Thesisickness and Comm. Tech

One of the things most incoming senior students look forward to, and most probably dread, is the whole idea of thesis-making. I know I did when I was just about to enter senior years. We were even told by the upper batch, back when we were juniors, to at least come up with a general idea on what area we want to study; unfortunately, most of us never did that. All we cared about during those times was to end our junior year, which for most of us is the most toxic period of our college life. Now here I am, officially a senior student. And the whole thesis madness has already begun.

The first real question we asked ourselves when we started was: what should be my thesis topic? I can even remember the day when the thesis section of the library was so jam-packed with Orcom Students who were trying to browse through undergraduate theses, and were hoping that by some miracle a magic light would shine upon one of the books, which will mean that our would-be topic is within that book. But of course, one can only dream so much. Some of us were lucky and were enlightened; but, for most of us, we were just as clueless as when we first entered the library.

Two weeks have already passed, after that day in the library, since our adviser gave us the assignment to work on our topic, and still no hope for me. I was starting to feel real anxious about it, then. Most of us are, and that’s the only good feeling I got back then, the idea of safety in numbers.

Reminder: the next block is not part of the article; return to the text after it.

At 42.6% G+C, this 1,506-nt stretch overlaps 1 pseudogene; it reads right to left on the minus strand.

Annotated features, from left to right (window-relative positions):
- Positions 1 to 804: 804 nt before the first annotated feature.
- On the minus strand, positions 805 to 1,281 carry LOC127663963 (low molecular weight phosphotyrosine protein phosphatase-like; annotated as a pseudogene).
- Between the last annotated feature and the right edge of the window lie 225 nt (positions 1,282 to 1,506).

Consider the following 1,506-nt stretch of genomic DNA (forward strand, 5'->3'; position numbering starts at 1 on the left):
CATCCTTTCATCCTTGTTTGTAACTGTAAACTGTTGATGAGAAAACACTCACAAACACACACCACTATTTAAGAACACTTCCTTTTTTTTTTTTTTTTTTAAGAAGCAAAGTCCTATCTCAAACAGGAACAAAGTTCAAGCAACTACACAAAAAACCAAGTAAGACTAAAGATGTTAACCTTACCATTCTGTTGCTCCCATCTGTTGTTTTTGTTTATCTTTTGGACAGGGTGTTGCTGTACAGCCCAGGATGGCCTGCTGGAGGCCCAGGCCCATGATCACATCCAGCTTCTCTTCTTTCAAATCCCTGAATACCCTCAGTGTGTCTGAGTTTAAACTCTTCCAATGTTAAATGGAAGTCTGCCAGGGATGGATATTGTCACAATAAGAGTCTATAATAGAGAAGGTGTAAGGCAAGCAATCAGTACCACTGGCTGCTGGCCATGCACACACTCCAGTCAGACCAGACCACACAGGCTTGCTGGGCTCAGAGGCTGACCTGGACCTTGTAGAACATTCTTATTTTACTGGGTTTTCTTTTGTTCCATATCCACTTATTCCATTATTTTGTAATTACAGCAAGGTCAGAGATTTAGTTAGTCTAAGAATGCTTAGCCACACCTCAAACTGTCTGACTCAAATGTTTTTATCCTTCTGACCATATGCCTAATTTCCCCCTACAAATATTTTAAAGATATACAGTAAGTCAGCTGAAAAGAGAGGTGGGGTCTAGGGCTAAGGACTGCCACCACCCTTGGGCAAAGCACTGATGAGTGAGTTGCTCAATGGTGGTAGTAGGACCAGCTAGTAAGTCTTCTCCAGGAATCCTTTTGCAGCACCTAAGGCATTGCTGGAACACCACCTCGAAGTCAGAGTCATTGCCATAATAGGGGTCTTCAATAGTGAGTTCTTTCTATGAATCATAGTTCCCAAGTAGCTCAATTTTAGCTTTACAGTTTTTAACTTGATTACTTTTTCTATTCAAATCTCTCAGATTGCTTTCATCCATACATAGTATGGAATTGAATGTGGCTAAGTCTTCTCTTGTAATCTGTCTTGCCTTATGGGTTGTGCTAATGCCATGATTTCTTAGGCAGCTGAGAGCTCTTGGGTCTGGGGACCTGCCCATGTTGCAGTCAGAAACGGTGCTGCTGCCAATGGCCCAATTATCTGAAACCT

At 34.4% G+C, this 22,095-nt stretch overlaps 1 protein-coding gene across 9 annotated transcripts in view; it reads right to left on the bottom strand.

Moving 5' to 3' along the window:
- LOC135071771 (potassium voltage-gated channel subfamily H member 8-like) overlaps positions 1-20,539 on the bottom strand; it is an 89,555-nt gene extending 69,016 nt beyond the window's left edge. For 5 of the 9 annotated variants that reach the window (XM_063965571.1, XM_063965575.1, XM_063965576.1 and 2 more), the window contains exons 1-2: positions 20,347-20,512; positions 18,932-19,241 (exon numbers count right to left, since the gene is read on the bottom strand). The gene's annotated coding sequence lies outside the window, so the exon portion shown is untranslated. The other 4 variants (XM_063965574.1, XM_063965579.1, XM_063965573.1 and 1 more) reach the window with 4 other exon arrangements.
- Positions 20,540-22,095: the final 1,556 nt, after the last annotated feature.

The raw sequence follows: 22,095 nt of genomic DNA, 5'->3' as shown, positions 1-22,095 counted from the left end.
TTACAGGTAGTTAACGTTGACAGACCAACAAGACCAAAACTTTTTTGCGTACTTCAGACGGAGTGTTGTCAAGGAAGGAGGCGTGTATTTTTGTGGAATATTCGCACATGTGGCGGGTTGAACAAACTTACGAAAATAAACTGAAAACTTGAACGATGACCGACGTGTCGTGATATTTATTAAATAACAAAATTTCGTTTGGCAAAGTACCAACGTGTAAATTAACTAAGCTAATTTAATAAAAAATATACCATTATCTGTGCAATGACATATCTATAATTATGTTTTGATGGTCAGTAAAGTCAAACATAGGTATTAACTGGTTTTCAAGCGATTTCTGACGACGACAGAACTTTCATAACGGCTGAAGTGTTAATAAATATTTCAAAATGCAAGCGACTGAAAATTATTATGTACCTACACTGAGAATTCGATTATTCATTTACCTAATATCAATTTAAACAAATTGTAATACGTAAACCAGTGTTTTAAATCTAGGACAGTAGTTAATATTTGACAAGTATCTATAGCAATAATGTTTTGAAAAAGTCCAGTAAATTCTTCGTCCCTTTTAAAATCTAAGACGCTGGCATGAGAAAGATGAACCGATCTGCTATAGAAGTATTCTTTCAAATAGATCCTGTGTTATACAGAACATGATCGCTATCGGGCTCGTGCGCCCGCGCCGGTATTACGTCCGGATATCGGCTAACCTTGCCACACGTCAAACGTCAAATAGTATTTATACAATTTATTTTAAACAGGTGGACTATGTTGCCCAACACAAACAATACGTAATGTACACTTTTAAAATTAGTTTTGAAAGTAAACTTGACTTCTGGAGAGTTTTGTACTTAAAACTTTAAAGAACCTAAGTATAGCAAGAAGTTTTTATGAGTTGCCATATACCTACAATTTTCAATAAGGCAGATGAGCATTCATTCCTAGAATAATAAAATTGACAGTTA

It was a Saturday when I thought of going through the theses collections on the following week to look for a probable topic once more. I was having a class back then. Nothing unusual, just our professor having his discussion, until he posted his question for the class. The question goes something like, do you think it would be easy for organizations to get used to the idea of the new social media, how will you make them embrace the idea; or, something to that effect. One of my classmates answered, yes it is easy for organizations to undergo certain changes. Then another raise of hand, and this time it was an opposing answer. The answer by that another hand said that it is not easy because there will be those (i.e a Lola VP) who may not easily accept changes such as the emergence of the new social media. Our professor supported this answer. He said that most people in an organization are not that open yet to the idea of advancing communication tools, and that it is also our job to make these people understand that the new social media are not as bad as it may seem to them. In fact, I agree that it’s something that organizations can use to their own advantage.

From that on, I didn’t stop pondering on the idea of organization and the role of communication technology within it. I admit that I am not one of those students you would catch drooling over info. tech stuff, gadgets, or others like that; but, I got hooked to the idea, nonetheless. The best part of it, I was also starting to get a picture of what topic I may want to venture on for my thesis. I started doodling on my notebook for concepts, words, and ideas.